Protoporphyria Clinical Presentation

Updated: Dec 18, 2019
  • Author: Jose A Plaza, MD; Chief Editor: William D James, MD  more...
  • Print


Skin manifestations after sunlight exposure typically begin during infancy or childhood, most often involving dorsal hands, the face and ears, and, occasionally, legs and dorsal feet, after short periods of exposure. If exposure is promptly discontinued, visible skin lesions may not ensue. Longer exposure, or multiple exposures on sequential days, can elicit swelling with or without redness in the exposed skin that evolves into sheets of petechiae. This exquisitely painful reaction resolves over several days to leave skin that may appear normal. The onset after sun exposure varies but may be within 10 minutes. Older children and adults, particularly those with darker skin, may handle being outdoors for an hour or more.

Patients with protoporphyria who report skin pain but have minimal findings may be considered malingerers until an acute reaction is observed. Gallstones may remain silent or evoke reports of indigestion and/or right upper quadrant abdominal pain consistent with symptomatic cholelithiasis. Individuals with protoporphyria associated with hepatotoxicity may report loss of appetite, nausea, vomiting, weakness and fatigue, anorexia, malaise, weight changes, increasing abdominal girth, abdominal pain, jaundice, and increasing photosensitivity.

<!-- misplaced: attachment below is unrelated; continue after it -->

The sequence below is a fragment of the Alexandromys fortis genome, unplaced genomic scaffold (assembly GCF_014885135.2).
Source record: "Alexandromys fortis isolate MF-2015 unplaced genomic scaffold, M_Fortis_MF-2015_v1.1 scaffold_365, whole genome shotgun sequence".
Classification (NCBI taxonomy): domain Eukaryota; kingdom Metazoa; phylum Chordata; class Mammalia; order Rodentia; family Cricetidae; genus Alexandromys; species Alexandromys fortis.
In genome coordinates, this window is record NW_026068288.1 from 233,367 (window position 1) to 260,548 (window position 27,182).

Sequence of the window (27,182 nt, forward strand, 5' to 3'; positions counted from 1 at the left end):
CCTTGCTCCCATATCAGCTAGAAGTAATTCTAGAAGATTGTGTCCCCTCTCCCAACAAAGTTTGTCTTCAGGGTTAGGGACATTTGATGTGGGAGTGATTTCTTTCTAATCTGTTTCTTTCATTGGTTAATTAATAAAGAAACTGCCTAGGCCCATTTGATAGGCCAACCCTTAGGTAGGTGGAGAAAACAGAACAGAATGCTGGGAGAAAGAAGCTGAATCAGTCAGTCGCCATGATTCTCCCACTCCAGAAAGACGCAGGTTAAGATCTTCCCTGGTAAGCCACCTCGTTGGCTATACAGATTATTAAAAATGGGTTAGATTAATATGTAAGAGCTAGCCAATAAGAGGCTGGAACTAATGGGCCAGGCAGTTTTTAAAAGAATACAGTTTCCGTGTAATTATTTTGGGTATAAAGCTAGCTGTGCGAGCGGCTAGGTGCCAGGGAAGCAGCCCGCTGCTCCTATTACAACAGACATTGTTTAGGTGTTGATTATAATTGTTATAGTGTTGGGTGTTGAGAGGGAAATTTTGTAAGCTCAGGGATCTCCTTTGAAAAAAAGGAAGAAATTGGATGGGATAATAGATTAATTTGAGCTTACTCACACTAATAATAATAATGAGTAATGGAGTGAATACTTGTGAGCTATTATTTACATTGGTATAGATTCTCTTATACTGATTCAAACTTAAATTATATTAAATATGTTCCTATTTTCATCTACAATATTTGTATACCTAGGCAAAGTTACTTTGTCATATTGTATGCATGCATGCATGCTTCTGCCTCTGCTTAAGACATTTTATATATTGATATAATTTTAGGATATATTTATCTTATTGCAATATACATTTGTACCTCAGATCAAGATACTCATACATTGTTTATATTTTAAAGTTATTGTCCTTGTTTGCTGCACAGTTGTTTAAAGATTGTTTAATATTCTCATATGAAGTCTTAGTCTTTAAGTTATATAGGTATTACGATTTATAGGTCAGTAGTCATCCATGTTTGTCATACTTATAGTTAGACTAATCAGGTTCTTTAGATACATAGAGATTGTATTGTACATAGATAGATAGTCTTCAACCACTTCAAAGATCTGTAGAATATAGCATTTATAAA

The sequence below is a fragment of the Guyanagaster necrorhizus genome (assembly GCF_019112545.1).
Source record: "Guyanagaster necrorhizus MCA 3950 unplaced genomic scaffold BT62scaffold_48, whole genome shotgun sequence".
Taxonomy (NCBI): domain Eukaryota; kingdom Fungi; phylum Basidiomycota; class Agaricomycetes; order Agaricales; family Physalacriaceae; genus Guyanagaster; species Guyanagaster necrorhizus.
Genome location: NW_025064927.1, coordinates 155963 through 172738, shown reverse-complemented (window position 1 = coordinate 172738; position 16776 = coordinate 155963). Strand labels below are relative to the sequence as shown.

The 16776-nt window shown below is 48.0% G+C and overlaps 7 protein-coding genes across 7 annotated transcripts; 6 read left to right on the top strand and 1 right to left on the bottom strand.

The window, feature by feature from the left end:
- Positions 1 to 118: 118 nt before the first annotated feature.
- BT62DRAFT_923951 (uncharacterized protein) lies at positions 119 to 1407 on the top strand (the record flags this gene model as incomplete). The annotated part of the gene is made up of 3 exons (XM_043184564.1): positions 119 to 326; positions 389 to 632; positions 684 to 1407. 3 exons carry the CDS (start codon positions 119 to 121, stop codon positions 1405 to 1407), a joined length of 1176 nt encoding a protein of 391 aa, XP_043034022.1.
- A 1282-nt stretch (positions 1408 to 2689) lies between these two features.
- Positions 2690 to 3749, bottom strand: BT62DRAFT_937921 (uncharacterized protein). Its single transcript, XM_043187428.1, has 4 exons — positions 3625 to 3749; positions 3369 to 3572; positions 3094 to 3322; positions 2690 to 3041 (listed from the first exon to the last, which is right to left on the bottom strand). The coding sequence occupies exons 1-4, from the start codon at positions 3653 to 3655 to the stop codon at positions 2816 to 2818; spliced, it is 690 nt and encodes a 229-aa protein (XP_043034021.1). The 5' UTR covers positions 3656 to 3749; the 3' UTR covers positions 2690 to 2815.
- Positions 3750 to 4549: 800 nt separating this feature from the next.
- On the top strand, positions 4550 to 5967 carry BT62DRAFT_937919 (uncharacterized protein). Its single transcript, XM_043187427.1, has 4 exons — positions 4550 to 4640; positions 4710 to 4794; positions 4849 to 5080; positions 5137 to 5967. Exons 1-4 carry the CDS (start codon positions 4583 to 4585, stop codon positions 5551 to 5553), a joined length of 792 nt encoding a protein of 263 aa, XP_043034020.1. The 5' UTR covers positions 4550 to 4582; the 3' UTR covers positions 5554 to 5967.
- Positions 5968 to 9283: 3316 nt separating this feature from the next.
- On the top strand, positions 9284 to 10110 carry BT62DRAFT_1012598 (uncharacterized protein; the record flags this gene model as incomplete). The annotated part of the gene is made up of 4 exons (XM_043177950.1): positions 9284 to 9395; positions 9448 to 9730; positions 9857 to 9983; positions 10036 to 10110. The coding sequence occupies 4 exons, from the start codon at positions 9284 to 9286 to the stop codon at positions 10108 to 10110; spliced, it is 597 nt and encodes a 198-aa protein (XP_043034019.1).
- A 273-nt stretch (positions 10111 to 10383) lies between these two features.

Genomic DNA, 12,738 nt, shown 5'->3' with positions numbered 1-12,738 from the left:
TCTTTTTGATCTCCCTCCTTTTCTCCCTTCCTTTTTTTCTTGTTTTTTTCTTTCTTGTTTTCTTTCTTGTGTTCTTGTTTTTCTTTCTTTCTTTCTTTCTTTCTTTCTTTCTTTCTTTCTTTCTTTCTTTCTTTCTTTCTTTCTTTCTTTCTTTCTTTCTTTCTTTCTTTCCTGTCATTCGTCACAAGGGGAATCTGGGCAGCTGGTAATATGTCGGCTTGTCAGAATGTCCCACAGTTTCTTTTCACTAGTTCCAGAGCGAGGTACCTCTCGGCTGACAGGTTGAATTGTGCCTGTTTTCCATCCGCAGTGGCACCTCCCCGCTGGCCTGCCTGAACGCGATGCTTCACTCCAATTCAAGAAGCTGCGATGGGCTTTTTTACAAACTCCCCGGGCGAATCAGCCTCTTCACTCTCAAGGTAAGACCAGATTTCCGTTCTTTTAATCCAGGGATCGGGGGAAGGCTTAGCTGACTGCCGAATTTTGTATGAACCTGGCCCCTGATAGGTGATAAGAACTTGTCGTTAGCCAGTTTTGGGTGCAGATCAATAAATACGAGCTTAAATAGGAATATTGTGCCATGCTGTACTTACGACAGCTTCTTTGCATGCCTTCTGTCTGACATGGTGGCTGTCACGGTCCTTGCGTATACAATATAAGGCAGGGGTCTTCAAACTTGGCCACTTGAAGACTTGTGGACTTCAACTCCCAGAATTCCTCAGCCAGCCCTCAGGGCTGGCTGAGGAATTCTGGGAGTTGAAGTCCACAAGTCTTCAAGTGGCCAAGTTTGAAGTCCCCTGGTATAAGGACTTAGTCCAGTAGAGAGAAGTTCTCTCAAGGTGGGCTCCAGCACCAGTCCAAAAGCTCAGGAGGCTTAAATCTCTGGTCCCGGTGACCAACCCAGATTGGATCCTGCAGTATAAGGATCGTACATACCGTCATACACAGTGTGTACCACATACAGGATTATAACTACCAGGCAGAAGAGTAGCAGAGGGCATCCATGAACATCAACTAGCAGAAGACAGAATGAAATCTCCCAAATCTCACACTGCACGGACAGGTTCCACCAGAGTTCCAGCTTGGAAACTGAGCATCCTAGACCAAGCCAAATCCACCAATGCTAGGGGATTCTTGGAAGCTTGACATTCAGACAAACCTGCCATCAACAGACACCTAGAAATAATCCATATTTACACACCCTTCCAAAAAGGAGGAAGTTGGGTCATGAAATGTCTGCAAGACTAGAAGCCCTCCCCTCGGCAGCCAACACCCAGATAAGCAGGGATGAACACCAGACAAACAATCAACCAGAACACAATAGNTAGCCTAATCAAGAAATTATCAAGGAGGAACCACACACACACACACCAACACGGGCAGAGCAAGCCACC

Physical Examination

The acute phototoxic reaction typically includes edema, erythema, and petechiae. Blisters, crusted erosions, and scarring may occur but are less florid and less frequent than in other porphyrias. Chronic changes include shallow, elongated depressions in facial skin, especially over the nose; perioral furrowing; and prematurely aged skin of the dorsal hands, often most prominent over the knuckles. In more severe cases, sclerodermalike waxy induration or a cobblestone texture of facial and hand skin may develop. Mechanical fragility, when present, is less severe than in other porphyrias; hypertrichosis is infrequent.

Some individuals with autosomal recessive (two deleterious FECH mutations) erythropoietic protoporphyria (EPP) exhibit palmar keratoderma that often worsens in summer and remits in winter. [43, 44] Neuropathy has been observed in some of these individuals, but not severe liver dysfunction, suggesting that protoporphyrin hepatotoxicity may be mitigated in this subset of recessive protoporphyria patients by efficient hepatobiliary protoporphyrin excretion mechanisms yet to be elucidated. [44]

With progressive liver dysfunction, hepatosplenomegaly and jaundice may develop, as may signs of increasing cutaneous photosensitivity. End-stage liver disease is signaled by intense jaundice, ascites, vomiting, fever, encephalopathy, axonal polyneuropathy that may progress to paresis and respiratory failure, hemorrhage from esophageal varices, and extreme photosensitivity.



Severe neurological dysfunction (eg, encephalopathy, axonal polyneuropathy, respiratory failure) characteristic of acute porphyria attacks has been observed in patients with end-stage hepatic failure associated with erythropoietic protoporphyria (EPP). [45, 46, 47]

Pregnancy does not cause worsening of EPP; photosensitivity may actually improve during gestation. [37]